Arun Venugopal is a reporter and the creator of Micropolis, WNYC’s multi-platform series examining race, sexuality, religion, street life and other issues that define New York City. He has been with the station since 2005, and has covered a wide range of stories, including the death of Sean Bell, the controversy over the Park 51 mosque and community center and Occupy Wall Street .
Diaz Leads Thousands In March Against Same-Sex Marriage
Sunday, May 15, 2011
Thousands of demonstrators rallied in the Bronx on Sunday in opposition to same-sex marriage. The event, which followed a march through the borough's streets, was organized by State Senator Ruben Diaz, Sr., a long-time opponent of same-sex marriage.
"Cristo vive!" chanted many in the crowd as they marched through the streets -- "Christ lives." Some protesters held Bibles aloft, others held red and white balloons that were periodically released into the sky. At times, booming merengue music from a mobile sound system gave the march a celebratory feel, with demonstrators dancing and cheering.
One demonstrator, Bronx resident David Garcia, said passing a same-sex marriage bill would be "like giving a slap to God in the face and letting God know that 'We don't care about your morals, we don't care about your principles,'" said Garcia, who attends the House of Worship Christian Center.
Many insisted that they were not trying to condemn gays so much as reaffirm traditional marriage.
"We respect gay people,we are not discriminating [against] anyone. We do not have any prejudices against them. But we are against marriage between man and man, woman and woman," said Kittim Silva, a Pentecostal bishop.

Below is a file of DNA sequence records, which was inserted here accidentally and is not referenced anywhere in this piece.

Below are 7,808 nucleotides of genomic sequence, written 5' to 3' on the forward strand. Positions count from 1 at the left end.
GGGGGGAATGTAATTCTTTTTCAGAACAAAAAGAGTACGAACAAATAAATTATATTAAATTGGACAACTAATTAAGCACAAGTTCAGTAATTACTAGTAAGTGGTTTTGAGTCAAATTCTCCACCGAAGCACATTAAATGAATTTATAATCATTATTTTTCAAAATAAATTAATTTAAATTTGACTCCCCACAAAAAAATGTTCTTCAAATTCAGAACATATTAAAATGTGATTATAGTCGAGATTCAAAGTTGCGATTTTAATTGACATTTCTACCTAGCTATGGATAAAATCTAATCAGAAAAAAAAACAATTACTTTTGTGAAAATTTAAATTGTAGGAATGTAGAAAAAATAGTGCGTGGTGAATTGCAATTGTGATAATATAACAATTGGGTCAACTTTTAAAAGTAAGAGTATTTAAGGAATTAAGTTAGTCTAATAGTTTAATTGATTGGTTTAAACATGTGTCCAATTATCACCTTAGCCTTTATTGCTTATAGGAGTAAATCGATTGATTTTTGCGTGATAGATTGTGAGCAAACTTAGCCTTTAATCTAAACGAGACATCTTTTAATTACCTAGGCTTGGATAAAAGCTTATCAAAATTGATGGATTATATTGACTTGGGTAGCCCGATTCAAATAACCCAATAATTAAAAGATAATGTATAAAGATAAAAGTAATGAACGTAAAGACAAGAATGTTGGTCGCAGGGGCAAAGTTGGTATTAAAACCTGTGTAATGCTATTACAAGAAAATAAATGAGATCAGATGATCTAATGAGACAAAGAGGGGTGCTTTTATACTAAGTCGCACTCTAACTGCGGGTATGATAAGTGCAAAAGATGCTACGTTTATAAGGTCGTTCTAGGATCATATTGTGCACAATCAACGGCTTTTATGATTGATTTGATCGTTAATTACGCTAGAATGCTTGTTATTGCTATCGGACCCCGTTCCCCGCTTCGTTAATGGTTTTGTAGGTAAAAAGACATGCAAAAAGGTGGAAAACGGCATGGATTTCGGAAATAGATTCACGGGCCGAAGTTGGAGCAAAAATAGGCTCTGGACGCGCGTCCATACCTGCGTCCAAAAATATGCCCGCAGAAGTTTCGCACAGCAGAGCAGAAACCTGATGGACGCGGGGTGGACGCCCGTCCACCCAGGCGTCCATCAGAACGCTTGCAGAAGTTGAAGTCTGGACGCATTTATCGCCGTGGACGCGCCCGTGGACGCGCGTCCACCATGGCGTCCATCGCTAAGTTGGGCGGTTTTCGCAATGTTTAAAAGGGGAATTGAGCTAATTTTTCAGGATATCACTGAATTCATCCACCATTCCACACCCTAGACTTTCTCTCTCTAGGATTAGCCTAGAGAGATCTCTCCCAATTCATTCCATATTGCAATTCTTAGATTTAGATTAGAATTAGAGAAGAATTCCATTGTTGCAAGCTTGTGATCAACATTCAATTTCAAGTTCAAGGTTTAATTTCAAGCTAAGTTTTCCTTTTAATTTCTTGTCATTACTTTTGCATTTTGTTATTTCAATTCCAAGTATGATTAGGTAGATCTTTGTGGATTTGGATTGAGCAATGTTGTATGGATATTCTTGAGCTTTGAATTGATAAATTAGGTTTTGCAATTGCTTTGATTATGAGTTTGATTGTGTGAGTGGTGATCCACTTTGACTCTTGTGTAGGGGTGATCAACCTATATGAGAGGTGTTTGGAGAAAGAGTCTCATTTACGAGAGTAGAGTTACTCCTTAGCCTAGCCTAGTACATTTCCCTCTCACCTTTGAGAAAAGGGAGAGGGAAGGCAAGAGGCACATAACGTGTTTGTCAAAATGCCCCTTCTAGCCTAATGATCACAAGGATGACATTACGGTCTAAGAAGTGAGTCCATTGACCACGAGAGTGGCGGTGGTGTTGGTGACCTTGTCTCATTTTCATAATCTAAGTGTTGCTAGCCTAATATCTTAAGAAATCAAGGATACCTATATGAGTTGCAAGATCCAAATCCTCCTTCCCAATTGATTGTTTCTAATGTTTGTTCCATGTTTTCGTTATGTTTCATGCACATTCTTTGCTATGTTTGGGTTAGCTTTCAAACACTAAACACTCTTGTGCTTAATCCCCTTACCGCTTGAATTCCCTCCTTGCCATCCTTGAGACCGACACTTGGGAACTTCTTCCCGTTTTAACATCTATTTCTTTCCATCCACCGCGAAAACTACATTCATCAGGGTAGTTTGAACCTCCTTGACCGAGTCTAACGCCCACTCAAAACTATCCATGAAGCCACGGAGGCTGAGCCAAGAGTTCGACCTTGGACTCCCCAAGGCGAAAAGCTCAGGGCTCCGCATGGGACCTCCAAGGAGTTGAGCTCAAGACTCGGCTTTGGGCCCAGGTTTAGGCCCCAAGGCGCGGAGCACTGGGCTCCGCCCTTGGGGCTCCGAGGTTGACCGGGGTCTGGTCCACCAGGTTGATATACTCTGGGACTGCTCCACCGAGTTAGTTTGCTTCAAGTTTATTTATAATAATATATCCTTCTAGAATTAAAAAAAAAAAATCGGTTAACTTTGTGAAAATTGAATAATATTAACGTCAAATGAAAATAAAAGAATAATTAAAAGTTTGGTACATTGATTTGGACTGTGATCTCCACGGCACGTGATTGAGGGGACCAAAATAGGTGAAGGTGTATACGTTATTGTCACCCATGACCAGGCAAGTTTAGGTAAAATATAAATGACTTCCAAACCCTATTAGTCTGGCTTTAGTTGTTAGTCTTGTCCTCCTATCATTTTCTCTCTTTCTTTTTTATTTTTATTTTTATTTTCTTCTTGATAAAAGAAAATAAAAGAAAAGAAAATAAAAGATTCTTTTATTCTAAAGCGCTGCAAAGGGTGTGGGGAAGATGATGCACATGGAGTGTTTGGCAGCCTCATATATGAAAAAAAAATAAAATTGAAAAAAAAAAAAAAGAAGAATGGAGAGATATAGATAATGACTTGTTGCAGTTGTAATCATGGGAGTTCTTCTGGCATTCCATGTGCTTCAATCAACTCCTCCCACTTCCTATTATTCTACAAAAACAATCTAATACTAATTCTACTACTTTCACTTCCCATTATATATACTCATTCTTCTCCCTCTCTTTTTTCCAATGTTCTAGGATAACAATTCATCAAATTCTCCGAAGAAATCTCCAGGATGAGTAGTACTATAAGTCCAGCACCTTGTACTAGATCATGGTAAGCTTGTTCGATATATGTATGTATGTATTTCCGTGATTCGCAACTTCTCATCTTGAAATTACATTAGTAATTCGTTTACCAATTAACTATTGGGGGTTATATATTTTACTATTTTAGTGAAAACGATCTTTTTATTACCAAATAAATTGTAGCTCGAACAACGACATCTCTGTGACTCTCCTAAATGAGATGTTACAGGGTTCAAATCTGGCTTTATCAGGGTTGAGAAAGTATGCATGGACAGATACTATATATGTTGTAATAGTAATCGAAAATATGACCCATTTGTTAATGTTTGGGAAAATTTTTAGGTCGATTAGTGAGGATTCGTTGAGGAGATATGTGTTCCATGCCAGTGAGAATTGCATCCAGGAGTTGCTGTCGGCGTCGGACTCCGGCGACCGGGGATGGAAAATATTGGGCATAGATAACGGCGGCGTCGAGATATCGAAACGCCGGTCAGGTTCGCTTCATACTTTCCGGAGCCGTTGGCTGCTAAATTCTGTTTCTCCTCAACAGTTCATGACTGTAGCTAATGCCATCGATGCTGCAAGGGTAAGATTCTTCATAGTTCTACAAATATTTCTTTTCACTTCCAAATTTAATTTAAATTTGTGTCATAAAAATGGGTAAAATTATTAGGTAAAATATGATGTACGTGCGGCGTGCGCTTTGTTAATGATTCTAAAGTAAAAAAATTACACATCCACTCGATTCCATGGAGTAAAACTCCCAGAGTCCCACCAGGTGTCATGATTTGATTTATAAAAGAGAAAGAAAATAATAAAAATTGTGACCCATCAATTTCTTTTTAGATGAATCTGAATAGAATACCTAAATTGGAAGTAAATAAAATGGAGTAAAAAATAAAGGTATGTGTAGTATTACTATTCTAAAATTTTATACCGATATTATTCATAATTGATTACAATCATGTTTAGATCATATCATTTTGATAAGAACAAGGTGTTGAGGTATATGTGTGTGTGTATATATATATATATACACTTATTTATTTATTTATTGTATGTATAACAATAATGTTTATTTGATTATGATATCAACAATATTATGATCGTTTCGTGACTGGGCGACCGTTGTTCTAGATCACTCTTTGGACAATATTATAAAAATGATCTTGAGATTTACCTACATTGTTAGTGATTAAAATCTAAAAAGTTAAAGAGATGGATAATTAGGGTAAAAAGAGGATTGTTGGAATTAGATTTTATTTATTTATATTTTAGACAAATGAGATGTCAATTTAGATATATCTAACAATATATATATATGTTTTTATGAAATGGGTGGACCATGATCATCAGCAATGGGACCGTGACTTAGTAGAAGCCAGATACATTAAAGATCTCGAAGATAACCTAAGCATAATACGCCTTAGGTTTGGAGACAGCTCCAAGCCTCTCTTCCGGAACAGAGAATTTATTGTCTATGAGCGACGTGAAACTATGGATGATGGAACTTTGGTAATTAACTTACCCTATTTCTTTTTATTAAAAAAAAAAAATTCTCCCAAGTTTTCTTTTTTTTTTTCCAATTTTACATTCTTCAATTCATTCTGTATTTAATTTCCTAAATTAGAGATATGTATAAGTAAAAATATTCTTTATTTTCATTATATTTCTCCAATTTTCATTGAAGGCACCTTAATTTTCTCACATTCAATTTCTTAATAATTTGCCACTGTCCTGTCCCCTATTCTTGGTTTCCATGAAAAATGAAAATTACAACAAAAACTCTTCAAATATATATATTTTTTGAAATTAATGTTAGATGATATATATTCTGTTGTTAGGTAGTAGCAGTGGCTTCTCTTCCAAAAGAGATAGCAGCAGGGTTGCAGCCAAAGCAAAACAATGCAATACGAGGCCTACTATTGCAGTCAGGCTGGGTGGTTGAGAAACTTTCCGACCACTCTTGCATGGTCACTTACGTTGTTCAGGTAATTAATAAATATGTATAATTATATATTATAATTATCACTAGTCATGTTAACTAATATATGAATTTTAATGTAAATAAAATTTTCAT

Others indicated concern that society was not adequately resisting gay rights and suggested that politicians were pandering to liberal interests.
"It's a touchy situation," said a 77-year-old Irish-born Catholic from the Bronx, who only gave his name as Tom. "I was in the service 55 years ago, and there was homosexuals, but it was kept nice and quiet, behind closed doors. Fine, do your thing. But don't push -- they're pushing it down our throats today."
As demonstrators approached the Grand Concourse for their rally, they were met by a counter-protester, Carlos Archie, who is gay and carried a large sign reading "Equal Rights for Equal Taxpayers."
"They can do whatever they want to do, but when what they want to do trounces on my rights, then that's not right," said Archie, who lives in the Bronx. "I pay taxes just like they do and I deserve equal treatment under the law."
About fifteen other counter-protesters stood on a small hill overlooking the plaza, one of whom cried as she watched the large gathering of opponents. Among the group was Erica Diaz, the granddaughter of State Senator Diaz, who said she'd been kicked out of the Navy due to her sexual orientation. To her side was her girlfriend, Naomi Torres, who Diaz said she hoped to eventually marry -- but only if the laws changed in New York.
"There is no war in my family," said Diaz. "I respect my grandfather, I respect the fact that he’s a firm believer on what he thinks is right. However, I have my own opinion on this issue. Basically I believe we should all be given a chance to exercise our human right to marry the person we love."
Governor Andrew Cuomo has been a vocal supporter of same-sex marriage but says he won't introduce a bill in the state senate until he knows there's enough votes for it to pass.